NIAA Study: Adolescents Suffering From Poor Sleep Turn More Often To Alcohol & Cannabis

NIAA Study: Adolescents Suffering From Poor Sleep Turn More Often To Alcohol & Cannabis

Late adolescents who have trouble sleeping are more likely to use alcohol or cannabis and have higher consequences from substance use, a recent longitudinal study showed. 

The study, funded by the National Institute on Alcohol Abuse and Alcoholism, is considered the first to use a latent class approach to determine the association between alcohol and cannabis use and adolescents, writes Neurology Live. 

“Although our study did not focus specifically on insomnia disorder, what we found in looking at longitudinal profiles of sleep is that having poor sleep quality alone or in combination with other dimensions of disrupted sleep was associated with a higher frequency of alcohol use at baseline and greater increases in alcohol use over time, as compared to other sleep profiles with good sleep quality,” Wendy Troxel Ph.D., lead researcher and senior behavioral scientist at the RAND Corporation told NeurologyLive.

“Similarly, the poor sleep quality profile was also associated with greater initial cannabis use and greater consequences related to cannabis use, as compared to the other sleep profiles. In other words, the presence of poor sleep quality which is a common insomnia symptom, was more strongly associated with more frequent alcohol and cannabis use, as compared to other quantitative dimensions of sleep, such as sleep duration,” Troxel added. 

Study Highlights

  • Nearly 3,000 late-growing adolescents took part in this study, with the mean age of the sample being 18 to 24 years and the majority being females (54%). 
  • Those considered poor sleepers had the highest levels of alcohol use which was significant in comparison with the good sleeper class.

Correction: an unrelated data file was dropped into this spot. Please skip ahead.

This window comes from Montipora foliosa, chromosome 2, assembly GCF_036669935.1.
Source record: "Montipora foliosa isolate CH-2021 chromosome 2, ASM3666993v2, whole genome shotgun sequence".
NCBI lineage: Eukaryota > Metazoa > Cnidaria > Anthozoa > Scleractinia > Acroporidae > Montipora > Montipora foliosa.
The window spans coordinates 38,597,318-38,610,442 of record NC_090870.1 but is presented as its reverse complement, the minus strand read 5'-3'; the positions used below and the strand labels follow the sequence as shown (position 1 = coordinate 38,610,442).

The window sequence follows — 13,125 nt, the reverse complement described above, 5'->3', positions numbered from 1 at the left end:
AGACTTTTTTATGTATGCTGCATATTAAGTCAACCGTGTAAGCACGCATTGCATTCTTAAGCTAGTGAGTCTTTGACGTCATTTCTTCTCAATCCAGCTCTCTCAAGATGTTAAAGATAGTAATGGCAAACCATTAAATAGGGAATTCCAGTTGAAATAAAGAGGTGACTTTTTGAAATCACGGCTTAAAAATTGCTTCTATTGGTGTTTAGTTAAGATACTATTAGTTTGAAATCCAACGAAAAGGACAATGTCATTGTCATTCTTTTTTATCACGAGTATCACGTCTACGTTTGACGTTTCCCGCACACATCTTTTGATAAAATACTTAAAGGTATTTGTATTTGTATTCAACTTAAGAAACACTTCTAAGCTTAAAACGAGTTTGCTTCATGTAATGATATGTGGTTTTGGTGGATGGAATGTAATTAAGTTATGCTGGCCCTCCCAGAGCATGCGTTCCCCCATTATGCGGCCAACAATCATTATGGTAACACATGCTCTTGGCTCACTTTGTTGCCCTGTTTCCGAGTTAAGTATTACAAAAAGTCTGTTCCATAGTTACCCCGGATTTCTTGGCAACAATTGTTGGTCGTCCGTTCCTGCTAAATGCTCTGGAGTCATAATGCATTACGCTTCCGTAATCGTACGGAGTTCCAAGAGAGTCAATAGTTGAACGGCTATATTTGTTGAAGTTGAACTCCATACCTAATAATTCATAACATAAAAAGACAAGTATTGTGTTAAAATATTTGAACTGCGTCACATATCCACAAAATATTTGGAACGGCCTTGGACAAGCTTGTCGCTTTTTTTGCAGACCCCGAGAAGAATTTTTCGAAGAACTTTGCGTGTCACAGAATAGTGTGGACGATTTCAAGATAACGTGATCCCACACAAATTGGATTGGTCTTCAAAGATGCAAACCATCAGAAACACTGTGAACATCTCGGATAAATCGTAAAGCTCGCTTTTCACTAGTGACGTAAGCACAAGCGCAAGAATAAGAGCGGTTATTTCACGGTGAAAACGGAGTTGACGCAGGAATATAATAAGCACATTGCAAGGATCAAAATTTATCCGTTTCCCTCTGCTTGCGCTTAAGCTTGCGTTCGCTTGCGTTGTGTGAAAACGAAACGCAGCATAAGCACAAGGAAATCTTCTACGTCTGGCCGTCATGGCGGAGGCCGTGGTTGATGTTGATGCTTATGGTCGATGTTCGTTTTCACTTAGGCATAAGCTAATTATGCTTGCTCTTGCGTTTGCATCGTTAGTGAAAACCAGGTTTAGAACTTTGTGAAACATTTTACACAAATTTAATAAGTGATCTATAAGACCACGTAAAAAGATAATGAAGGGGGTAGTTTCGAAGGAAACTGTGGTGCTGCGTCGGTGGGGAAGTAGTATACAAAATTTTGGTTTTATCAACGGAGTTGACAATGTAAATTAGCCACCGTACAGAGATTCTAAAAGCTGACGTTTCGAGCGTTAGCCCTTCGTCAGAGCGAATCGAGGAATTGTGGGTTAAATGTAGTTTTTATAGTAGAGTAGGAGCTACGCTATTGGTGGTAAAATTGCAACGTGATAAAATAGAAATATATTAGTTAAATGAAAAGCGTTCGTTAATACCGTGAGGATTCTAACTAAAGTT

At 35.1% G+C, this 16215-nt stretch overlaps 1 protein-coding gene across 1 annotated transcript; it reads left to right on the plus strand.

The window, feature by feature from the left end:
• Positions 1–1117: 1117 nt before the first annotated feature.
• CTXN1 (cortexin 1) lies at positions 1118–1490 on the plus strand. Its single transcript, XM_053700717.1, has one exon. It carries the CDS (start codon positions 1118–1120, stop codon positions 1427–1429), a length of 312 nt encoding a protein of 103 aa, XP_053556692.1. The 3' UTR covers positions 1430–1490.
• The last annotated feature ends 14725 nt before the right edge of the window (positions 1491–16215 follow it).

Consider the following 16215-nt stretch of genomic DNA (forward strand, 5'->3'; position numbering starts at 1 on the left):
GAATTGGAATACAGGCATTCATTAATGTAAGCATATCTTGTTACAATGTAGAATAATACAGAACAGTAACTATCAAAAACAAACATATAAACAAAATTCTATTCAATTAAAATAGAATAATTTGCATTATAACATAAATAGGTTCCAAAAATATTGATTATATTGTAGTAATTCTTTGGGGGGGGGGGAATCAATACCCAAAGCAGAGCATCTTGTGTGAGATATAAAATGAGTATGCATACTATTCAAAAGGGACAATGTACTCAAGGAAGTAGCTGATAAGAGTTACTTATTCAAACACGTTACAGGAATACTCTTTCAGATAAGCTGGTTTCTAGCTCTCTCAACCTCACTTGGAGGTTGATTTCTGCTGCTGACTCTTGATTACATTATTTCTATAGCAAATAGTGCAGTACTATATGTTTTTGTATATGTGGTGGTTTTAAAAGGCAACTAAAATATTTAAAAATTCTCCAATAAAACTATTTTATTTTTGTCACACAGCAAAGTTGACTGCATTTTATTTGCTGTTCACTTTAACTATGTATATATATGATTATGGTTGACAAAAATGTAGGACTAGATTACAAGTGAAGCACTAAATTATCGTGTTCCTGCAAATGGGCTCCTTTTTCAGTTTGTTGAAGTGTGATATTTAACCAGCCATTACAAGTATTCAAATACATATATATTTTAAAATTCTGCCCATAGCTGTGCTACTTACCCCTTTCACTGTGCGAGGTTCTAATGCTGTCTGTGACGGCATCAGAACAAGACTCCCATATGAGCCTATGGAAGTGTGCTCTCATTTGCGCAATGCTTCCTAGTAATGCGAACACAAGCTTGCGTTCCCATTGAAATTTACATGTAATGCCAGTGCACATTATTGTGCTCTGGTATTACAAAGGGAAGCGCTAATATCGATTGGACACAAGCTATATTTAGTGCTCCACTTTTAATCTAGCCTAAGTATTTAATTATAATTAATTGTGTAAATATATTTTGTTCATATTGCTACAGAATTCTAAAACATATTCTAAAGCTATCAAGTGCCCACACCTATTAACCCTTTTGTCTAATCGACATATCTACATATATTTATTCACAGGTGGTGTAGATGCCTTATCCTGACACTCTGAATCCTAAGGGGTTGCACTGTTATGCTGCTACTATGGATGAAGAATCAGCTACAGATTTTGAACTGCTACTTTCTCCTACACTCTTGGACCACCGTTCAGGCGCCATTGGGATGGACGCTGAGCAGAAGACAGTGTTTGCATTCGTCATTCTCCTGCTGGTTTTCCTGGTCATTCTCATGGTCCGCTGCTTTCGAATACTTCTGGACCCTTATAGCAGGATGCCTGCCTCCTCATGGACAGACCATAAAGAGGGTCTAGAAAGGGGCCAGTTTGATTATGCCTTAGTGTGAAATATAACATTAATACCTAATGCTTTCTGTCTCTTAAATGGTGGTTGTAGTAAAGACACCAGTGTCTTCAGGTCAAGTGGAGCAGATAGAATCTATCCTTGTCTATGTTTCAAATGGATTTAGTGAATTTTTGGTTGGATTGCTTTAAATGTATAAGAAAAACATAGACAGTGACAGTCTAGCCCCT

• As for cannabis use, the unhealthy sleepers group had greater consequences in comparison with the good sleepers and the untroubled poor sleepers group. 
  • The good sleepers reported lower levels of alcohol or cannabis use and the health consequence of substance use compared with the other sleep classes.

Under the “consequences,” researchers considered negative health outcomes across the lifespan such as the risk of substance use disorder, mental and physical health morbidity, and premature mortality. 

“Results highlight the importance of addressing poor sleep quality in late adolescence, as a potential strategy to reduce the risk of continued use of alcohol and cannabis and associated consequences into adulthood,” Troxel concluded. 

Photo: Benzinga Edit; Sources: Pavel Danilyuk and cottonbro by Pexels

Posted In: cannabis and sleepinsomnia and marijuana useNational Institute on Alcohol Abuse and AlcoholismNeurology LiveRAND CorporationWendy TroxelCannabisNewsMarkets


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